Nursing Services in Nigeria: Prevalence of Auxiliary Nurses and The Role of Hospital Management


Recently, I became really bothered about the state of Nursing practice in Nigeria. I mean, we already have existing problems we are struggling with as a nation, why do we have to deal with this as well?

Almost every citizen of Nigeria knows about a group of people called “auxiliary nurses”, they are usually found in private hospitals as one of the nurses on duty. You may not know or be able to tell the difference between an “auxiliary nurse” and a “registered nurse” at the nurses’ station until it’s time to perform some procedures. You still may not be able to tell except you’re familiar with how things are usually done in the healthcare setting or you are a healthcare professional as well.

Before I continue, I’ll like to tell us the difference between a Registered Nurse and the other group of people who pose themselves as one – an Auxiliary Nurse.

A “registered nurse” is simply an individual who has gone through the formal recommended process and gained a license at the end of training to perform as a nurse. This license is only issued by the Nursing and Midwifery Council of Nigeria upon successful completion of the council’s examinations. Whereas, an “auxiliary nurse” is one that wasn’t trained in an accredited higher institution but went through an informal training in a medical, community or traditional clinic or setting.

Yes, some of these people end up been highly skilled but in my opinion, it’s best to still undergo the formal training – for the in-depth of knowledge and proper application – when it comes to such an  important sector as health, because we deal with human lives. Many of these auxiliary nurses are trained in private hospitals, so the same facilities employ them as nurses, and the cycle continues.

Putting this into perspective with the current economic situation in Nigeria, an average hospital/hospital manager will rather employ 3 auxiliary nurses and 3 Registered Nurse than have 6 registered nurses in total. Do you know why? IT IS SIMPLY MORE COST EFFECTIVE for these hospitals, and if you ask me, I will say, they are just inconsiderate.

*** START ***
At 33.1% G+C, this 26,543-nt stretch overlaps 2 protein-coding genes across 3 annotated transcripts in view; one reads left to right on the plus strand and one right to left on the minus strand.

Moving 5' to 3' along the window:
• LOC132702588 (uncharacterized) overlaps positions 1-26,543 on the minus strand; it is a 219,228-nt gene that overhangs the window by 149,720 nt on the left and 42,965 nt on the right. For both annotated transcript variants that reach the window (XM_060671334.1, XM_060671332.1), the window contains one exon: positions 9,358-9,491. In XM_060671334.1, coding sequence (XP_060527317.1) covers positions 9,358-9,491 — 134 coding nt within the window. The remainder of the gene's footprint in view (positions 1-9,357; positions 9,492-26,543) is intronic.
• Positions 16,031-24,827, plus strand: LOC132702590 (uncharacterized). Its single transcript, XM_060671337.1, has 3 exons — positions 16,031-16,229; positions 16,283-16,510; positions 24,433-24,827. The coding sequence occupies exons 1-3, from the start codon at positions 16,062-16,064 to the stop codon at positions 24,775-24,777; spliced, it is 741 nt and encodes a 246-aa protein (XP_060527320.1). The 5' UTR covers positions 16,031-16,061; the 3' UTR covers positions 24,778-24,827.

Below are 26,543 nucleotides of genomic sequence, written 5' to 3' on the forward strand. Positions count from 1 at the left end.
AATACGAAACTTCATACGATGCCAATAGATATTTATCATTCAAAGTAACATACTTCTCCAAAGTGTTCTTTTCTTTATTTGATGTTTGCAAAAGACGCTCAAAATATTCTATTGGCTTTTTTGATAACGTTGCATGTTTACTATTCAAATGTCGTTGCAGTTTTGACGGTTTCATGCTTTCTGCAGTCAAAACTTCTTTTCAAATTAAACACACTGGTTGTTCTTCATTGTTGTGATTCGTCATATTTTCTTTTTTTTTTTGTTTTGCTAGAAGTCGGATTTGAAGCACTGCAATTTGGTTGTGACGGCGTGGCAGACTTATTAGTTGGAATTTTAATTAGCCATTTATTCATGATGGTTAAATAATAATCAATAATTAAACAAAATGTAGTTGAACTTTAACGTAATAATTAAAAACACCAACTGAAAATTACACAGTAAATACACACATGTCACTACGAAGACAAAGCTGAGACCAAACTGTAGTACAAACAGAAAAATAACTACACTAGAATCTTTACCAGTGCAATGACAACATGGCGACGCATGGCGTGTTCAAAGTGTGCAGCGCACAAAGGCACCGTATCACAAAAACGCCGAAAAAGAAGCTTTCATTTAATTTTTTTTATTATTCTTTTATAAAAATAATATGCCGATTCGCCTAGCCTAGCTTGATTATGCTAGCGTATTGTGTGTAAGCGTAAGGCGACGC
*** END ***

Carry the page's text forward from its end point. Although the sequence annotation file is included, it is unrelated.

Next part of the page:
Working with the current inflation rates, hospitals especially in Lagos state have increased their tariffs. In fact, they actively adjust rates at any slight inflation, yet, these things DO NOT reflect in the salaries of their employees and it is very unfair. Every single time the thought crosses my mind, I cringe because these staff are meant to be the ones at the forefront of patient-care. Oh well, this is definitely a topic for another day and I mentioned it because I’m trying to explain how these hospitals don’t care much about their  employees as much as patient satisfaction is important to them.

The emergence of this set of people is really alarming in Nigeria with the highest rates in some private hospitals. Nowadays, some hospitals have made it better by only employing auxiliary nurses as health care assistants. In their defense, they call them something else forgetting that there is meant to be an actual school where people are taught to be professional health care assistants. Also forgetting that for these people, their highest level of education is SSCE. Personally, I really think that it is not okay to have such individuals care for people in any capacity of the hospital.

The hospital managers play a great role here because they can greatly influence this employment processes, and make them sign up in an institution for proper training prior to employment.

I understand hospitals are probably doing this to balance up staffing and salary payments, especially now that we have nurses migrating daily. However, I also believe that for hospitals that bill patients massively, they should also be ready to employ certified and qualified professionals because patients pay huge bills and they deserve the best. I truly feel like if the conditions are great or close-to-great in Nigeria, we won’t have as many nurses emigrating on a daily basis. This migration has posed a lot of challenges on the Nigerian hospital and healthcare system, especially in 2021,  as there’s a huge gap when it comes to staffing/nurse to patient ratio.

In addition, I must mention that we now have a number of hospitals who truly place their nurses in high esteem and this makes me smile every time I think of them. Other hospital managers should learn from these, if they truly want their staff to spend longer period working at their facilities or organizations. It starts from the simple things like the nurses room. If the nurses room in your facility is sub-standard then you have a long way to go when it comes to the welfare of your nursing staff. It’s as bad as some hospitals having their nurses change under the stairways. These ridiculous and unbelievable acts towards nurses in hospitals are so unfair and should not be heard of in the healthcare syatem.

It is truly the “little things” that matter before the “big things” like remuneration. When the change(s) nurses love to see begin to show in the Nigerian healthcare system, some nurses who won’t mind, will gladly stay back.

About Author:

Temitayo Olatunji is a Registered Nurse/Midwife and Entrepreneur who is passionate about improving the quality of care available to people in Nigeria and contributing towards improving the status of the nursing profession in Nigeria.

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